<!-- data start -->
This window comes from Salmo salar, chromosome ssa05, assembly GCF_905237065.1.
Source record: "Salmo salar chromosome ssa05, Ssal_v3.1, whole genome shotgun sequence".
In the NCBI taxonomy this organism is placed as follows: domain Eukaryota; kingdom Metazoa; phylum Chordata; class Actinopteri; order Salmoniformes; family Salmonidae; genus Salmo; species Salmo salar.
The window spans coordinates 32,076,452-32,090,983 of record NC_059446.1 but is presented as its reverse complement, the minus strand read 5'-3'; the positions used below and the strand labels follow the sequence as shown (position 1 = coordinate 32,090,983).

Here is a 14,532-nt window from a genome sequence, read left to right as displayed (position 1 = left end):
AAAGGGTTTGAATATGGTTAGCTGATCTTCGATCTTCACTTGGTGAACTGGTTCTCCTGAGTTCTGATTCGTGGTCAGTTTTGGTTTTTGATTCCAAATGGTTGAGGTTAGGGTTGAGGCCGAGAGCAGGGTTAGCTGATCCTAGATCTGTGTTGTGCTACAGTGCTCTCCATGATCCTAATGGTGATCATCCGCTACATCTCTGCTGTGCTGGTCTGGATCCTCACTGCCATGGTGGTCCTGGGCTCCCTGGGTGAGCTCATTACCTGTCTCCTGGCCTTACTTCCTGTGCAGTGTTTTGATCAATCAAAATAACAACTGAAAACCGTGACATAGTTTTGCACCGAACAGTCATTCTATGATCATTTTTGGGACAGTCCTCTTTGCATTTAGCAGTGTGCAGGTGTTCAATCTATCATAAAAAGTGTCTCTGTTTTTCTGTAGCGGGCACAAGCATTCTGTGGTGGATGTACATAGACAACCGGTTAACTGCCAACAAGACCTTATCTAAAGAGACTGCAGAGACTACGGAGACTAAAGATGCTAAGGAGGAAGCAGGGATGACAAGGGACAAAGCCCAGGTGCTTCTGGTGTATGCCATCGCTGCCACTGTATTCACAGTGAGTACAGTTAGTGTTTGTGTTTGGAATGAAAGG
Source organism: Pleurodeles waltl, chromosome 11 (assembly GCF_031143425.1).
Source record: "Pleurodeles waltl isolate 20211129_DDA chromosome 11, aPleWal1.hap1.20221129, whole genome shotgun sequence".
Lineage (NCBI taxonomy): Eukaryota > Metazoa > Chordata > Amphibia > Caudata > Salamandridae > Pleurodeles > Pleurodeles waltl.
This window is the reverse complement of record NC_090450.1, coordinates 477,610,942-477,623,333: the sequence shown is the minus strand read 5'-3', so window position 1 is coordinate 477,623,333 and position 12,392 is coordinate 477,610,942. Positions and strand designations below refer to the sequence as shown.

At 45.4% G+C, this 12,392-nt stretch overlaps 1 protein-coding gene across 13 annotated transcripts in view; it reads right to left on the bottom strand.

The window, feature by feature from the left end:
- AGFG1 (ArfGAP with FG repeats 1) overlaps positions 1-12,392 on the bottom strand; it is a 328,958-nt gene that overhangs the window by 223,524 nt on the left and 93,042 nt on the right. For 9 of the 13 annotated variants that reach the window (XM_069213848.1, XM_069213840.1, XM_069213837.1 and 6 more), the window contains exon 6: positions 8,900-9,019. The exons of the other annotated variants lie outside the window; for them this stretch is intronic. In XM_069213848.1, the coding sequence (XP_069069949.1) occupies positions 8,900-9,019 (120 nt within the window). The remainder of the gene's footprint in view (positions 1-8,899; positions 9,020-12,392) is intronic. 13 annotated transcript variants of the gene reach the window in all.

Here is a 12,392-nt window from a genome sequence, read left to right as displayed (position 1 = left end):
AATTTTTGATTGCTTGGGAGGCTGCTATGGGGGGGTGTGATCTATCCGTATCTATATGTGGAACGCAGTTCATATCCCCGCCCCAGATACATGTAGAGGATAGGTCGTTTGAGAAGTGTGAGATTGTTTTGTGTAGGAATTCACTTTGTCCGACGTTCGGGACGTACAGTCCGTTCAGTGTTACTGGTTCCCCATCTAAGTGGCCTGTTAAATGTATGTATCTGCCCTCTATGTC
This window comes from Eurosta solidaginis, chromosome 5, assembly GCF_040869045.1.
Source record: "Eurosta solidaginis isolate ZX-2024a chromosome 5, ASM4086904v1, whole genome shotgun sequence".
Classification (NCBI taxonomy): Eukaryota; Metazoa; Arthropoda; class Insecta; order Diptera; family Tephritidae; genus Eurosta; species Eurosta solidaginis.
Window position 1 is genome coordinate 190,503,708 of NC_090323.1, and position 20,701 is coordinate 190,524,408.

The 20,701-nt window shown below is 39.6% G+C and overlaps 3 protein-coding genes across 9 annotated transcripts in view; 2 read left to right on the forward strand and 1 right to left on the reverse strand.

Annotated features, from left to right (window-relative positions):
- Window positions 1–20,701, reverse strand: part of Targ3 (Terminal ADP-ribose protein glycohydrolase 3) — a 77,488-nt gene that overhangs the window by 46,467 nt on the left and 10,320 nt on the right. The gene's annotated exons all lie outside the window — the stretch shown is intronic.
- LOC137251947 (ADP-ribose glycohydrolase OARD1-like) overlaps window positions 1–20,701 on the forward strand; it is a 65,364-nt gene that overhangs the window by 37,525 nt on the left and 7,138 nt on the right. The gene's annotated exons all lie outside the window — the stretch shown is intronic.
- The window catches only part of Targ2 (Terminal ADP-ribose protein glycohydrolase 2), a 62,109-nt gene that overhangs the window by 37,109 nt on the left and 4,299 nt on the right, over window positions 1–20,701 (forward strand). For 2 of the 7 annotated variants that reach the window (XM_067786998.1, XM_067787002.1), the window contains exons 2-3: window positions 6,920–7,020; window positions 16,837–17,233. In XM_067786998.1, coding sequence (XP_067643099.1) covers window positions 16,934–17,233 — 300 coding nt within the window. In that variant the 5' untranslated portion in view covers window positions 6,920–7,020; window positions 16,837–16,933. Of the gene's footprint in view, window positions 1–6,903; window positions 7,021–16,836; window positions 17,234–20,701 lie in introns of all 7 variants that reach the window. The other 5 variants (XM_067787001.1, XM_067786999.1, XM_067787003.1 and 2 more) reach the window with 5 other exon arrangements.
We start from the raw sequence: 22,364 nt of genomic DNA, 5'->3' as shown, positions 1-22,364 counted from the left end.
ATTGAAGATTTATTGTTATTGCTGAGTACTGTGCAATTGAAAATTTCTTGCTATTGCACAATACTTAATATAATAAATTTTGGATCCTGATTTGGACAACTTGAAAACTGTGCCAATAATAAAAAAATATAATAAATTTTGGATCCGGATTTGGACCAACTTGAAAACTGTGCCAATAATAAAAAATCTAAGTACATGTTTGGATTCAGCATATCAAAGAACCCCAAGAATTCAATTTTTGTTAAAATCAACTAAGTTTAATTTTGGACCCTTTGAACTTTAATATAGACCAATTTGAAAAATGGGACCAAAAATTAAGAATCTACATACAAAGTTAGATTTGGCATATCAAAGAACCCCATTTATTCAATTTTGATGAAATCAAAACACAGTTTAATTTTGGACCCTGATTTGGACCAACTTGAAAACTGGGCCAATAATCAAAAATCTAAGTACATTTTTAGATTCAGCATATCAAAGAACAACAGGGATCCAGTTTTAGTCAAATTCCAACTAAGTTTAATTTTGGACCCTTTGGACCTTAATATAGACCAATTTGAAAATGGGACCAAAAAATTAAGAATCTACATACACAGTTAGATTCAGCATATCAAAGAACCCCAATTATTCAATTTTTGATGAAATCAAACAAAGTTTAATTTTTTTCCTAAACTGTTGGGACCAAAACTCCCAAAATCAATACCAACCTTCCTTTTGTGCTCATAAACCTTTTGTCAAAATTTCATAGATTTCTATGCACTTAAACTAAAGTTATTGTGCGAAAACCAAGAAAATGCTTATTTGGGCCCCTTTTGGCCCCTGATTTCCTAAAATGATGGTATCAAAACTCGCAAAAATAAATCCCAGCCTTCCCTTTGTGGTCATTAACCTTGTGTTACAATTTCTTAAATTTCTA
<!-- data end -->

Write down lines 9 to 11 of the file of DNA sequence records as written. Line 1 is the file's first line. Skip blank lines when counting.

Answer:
Lineage (NCBI taxonomy): Eukaryota > Metazoa > Chordata > Amphibia > Caudata > Salamandridae > Pleurodeles > Pleurodeles waltl.
This window is the reverse complement of record NC_090450.1, coordinates 477,610,942-477,623,333: the sequence shown is the minus strand read 5'-3', so window position 1 is coordinate 477,623,333 and position 12,392 is coordinate 477,610,942. Positions and strand designations below refer to the sequence as shown.

At 45.4% G+C, this 12,392-nt stretch overlaps 1 protein-coding gene across 13 annotated transcripts in view; it reads right to left on the bottom strand.